Any way to encode the url in curl command?

I have some url which has space in it's query param. I want to use this in curl, e.g.

curl -G "http://localhost:30001/data?zip=47401&utc_begin=2013-8-1 00:00:00&utc_end=2013-8-2 00:00:00&country_code=USA"


which gives out

Malformed Request-Line


As per my understanding o/p is due to the space present in query param.

Is there any away to encode the url automatically before providing it to curl command?

curl supports url-encoding internally with --data-urlencode:

$curl -G -v "http://localhost:30001/data" --data-urlencode "msg=hello world" --data-urlencode "msg2=hello world2"  -G is also necessary to append the data to the URL. Trace headers > GET /data?msg=hello%20world&msg2=hello%20world2 HTTP/1.1 > User-Agent: curl/7.19.7 (x86_64-redhat-linux-gnu) > Host: localhost > Accept: */*  • What if msg = '=' ? – Aurélien Ooms Oct 15 '15 at 9:14 • From curl doc: Note that the name part (msg in this case) is expected to be URL-encoded already. Also you can specify something like --request DELETE and it would indeed be a delete method instead of a GET. Not sure if order matters. – Federico Feb 3 '16 at 0:21 • @damphat what happens when the request has two parameters like "msg1=Hello&msg2=World"? This will encode the & between the parameters which would mean wrong thing to send to the server – Ganesh Satpute Jul 28 '16 at 13:08 • @GaneshSatpute: use multiple --data-urlencode parameters, one for each key-value pair. – Martijn Pieters Aug 9 '16 at 13:04 • Is it possible to perform query params url-encoding for a POST request and provide a payload ? – Lucas Cimon May 2 '19 at 17:08  curl -G "$( echo "$URL" | sed 's/ /%20/g' )"  Where $URL is the url you want to do the translations on.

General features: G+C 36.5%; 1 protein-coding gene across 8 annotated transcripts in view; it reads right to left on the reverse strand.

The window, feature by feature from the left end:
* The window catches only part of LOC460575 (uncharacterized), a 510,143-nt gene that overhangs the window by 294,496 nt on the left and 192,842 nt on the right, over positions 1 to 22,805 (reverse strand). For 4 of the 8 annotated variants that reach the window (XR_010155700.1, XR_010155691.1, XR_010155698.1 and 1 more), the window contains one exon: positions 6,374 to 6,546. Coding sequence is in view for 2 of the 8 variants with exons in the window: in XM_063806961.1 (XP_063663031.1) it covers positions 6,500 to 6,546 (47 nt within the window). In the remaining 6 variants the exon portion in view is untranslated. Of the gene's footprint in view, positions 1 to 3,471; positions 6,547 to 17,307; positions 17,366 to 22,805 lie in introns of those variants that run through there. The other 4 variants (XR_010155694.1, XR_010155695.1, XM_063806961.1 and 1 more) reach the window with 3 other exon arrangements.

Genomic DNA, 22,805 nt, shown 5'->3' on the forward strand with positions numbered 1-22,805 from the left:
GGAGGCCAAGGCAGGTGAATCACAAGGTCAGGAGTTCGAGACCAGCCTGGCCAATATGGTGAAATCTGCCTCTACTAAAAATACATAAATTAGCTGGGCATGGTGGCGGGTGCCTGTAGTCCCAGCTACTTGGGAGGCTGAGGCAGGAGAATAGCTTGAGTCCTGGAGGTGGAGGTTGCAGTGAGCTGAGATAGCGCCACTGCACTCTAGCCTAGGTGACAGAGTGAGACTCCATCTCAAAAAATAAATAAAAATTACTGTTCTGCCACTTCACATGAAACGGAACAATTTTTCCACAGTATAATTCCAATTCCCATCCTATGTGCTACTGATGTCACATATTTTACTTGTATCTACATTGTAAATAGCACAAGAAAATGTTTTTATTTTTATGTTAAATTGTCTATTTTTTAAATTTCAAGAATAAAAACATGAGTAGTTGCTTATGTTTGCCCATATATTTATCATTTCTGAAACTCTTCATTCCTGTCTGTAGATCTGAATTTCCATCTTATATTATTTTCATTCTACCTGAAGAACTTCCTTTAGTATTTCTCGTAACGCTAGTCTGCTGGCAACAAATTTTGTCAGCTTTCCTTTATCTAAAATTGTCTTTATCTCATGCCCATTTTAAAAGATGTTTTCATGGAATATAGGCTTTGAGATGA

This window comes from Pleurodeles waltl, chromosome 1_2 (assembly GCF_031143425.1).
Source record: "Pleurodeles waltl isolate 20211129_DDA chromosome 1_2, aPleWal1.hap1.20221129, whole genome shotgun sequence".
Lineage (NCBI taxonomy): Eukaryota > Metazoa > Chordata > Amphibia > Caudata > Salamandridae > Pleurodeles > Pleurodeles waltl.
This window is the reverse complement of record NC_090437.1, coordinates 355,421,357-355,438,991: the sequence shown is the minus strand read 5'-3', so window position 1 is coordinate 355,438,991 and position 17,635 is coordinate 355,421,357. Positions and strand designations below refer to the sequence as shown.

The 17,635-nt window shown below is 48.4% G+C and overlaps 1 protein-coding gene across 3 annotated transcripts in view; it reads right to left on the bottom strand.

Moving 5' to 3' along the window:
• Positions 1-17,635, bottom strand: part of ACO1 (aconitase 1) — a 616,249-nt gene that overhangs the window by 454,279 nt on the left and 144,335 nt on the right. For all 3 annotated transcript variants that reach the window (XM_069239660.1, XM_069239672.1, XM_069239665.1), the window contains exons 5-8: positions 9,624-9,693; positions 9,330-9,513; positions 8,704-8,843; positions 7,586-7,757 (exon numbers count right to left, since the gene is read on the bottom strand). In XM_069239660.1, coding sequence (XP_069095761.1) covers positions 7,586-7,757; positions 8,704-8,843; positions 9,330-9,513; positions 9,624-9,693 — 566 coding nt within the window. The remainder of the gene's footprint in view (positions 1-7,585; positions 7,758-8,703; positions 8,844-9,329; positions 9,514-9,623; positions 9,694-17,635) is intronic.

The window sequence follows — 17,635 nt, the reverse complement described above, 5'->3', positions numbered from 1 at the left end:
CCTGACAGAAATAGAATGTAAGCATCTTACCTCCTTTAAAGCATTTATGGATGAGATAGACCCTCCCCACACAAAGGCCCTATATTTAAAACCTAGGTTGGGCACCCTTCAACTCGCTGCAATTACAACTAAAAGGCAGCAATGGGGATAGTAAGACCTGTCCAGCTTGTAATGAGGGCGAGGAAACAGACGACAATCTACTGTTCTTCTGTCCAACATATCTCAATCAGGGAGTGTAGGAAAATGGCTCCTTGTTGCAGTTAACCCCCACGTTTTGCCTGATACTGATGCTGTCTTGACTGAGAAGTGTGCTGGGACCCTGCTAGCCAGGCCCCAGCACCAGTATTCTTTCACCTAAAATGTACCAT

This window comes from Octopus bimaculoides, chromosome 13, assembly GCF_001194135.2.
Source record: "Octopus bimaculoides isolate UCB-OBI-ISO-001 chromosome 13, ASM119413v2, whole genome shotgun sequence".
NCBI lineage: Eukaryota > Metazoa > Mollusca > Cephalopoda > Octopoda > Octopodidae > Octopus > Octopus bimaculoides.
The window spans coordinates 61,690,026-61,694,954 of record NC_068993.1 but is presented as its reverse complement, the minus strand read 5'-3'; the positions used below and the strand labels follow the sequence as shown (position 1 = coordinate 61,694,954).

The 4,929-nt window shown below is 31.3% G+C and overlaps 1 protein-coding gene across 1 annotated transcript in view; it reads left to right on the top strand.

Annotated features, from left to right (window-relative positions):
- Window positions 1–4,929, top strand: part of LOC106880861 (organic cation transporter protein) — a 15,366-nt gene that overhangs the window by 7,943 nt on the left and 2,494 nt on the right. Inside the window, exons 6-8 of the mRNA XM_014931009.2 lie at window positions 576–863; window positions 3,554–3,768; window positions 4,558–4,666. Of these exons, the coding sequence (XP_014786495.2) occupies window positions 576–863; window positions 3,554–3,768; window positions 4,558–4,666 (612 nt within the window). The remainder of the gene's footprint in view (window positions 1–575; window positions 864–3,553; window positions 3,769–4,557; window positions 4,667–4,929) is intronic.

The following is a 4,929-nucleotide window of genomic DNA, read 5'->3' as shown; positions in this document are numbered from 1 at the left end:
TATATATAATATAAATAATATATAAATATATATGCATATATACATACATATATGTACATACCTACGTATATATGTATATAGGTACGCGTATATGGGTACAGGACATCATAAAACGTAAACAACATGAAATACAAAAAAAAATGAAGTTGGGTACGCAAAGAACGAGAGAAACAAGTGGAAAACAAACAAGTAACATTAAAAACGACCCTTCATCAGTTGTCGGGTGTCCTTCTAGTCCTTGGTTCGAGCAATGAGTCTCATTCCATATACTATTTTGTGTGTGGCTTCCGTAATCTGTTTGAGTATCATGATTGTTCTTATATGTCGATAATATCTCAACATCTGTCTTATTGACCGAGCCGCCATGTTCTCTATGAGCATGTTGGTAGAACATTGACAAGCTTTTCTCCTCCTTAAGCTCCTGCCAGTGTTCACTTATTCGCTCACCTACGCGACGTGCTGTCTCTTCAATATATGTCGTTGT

There are also more than one type of translation (encoding) you can have in a URL, so you may want to do:

curl -G "$(perl -MURI::Escape -e 'print uri_escape shift, , q{^A-Za-z0-9\-._~/:}' -- "$URL")"


• Note that echo "\$URL" | sed 's/ /%20/' won't do the right thing if there are % characters in the URL. Also, spaces are normally encoded as + (and + as %2b). I recommend the Perl solution, which is reliable. – Gilles 'SO- stop being evil' Aug 14 '13 at 22:02
• sed 's/ /%20/g' if you have more than one space to translate... – sebthebert Feb 6 '15 at 14:45